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Confiscated firearms leave officers on gun-tracing campaign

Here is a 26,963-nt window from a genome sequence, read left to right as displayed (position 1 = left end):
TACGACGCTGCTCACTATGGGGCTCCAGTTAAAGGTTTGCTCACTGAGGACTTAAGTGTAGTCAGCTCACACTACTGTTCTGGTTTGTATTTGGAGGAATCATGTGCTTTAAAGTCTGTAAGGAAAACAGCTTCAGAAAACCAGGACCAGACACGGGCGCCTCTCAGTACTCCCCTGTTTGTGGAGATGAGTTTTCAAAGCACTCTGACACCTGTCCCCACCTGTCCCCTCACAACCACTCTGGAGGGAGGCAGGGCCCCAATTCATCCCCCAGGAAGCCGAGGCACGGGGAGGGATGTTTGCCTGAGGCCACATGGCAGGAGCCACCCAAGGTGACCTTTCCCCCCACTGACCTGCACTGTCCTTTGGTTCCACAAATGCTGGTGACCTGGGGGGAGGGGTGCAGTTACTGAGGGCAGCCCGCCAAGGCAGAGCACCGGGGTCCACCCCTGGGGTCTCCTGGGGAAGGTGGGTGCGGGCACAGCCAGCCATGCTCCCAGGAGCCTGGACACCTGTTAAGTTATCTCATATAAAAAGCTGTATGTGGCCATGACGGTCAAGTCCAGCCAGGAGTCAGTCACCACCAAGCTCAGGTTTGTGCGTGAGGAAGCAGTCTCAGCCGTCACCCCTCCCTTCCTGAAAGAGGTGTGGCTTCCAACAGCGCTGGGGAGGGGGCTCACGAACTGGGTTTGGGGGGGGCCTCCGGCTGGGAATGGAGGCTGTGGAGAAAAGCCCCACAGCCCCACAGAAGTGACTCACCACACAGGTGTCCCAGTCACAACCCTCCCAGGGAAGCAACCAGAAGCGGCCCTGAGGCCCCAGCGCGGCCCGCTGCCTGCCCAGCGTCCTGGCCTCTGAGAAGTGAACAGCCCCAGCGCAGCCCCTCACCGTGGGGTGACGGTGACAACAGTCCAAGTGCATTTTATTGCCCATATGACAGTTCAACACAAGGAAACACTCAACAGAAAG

Texas ranks fourth among all U.S. states in the number of guns sold that are eventually used in crimes. One of every 50 guns recovered by Texas law enforcement agencies during criminal investigations in 2009 can be traced to Austin. The city ranked ninth among all municipalities in Texas for guns used in crimes, following Houston, Dallas, and San Antonio, among other cities, according to statistics from the federal Bureau of Alcohol, Tobacco, Firearms and Explosives. The bureau says Texas is the nation’s fourth-largest interstate exporter of guns involved in criminal matters. Pistols and rifles made up nearly 70 percent of the weapons recovered by Texas authorities, 256 weapons out of a total of 16,149 recovered statewide last year. “Texas has really weak gun laws and a number of interstates,” said Josh Horwitz, executive director of the Coalition to Stop Gun Violence. “The sheer volume of firearms in Texas may also have something to do with it.” The Bureau of Alcohol, Tobacco, Firearms and Explosives estimated that there were about 48,000 firearms dealers nationwide and 3,800 firearms dealers, or nearly 8 percent, in Texas. Casey Watnon, an owner of Tex Guns in South Austin, said ATF agents inspect his store and records at least once a year. “If you’ve been in business for any amount of time at all, you’ll have at least one gun trace,” Watnon said. The ATF’s National Tracing Center began taking gun-tracing requests in 1988 as a result of the Gun Control Act of 1968. The federal law stipulated regulations on owners’ firearms, including requiring dealers to maintain records. The center traces guns for domestic and international law enforcement agencies that need to know the gun’s owner in criminal investigations. The bureau traced more than 343,000 firearms across the world in 2009. Once agents receive a request, they will handwrite records to trace the firearm from the manufacturing company to the retailer, then to the first purchaser. The bureau is not allowed to collect records in a computerized method because of government restrictions on registration databases. The challenge of gun tracing is in carrying out the process, said ATF-Houston Field Division spokeswoman Franceska Perot. “You have to depend on everybody’s records,” Perot said. “The paperwork is maintained by the dealer’s storefront, and the paper trail only gets you to the original purchaser. Sometimes, it can take quite a while.” Gun control advocate Abby Spangler is the founder of protesteasyguns.com. She said guns sold at a gun show — where up to 50 percent of sellers at the show are private and unlicensed — are usually untraceable. Federal law does not require private vendors to perform a background check or keep records on customers. “You can be a felon, have left jail yesterday, walk into a gun show and buy a gun from an unlicensed seller as easily as a candy bar,” she said. “The background check takes a matter of minutes and is all computerized, but private sellers would rather just sell their gun without taking responsibility to protect their fellow Texans.” When unlicensed vendors sell their firearms to another individual, the gun-tracing process reaches a dead end or a partial trace, at best, Spangler said. “We want the gun show loophole to be closed to protect our police, our children and Americans,” Spangler said. But gun tracing allows the gun-control lobby to demonize a firearms dealer, said Dave Workman, spokesman for the Second Amendment Foundation, a pro-gun rights group. “Once a firearm leaves a dealer’s building, he’s not responsible for what the user does with it,” Workman said. “People blame dealers for catering to the criminal market, but just to say that a particular gun dealer is an outlawed gun dealer is not really fair.”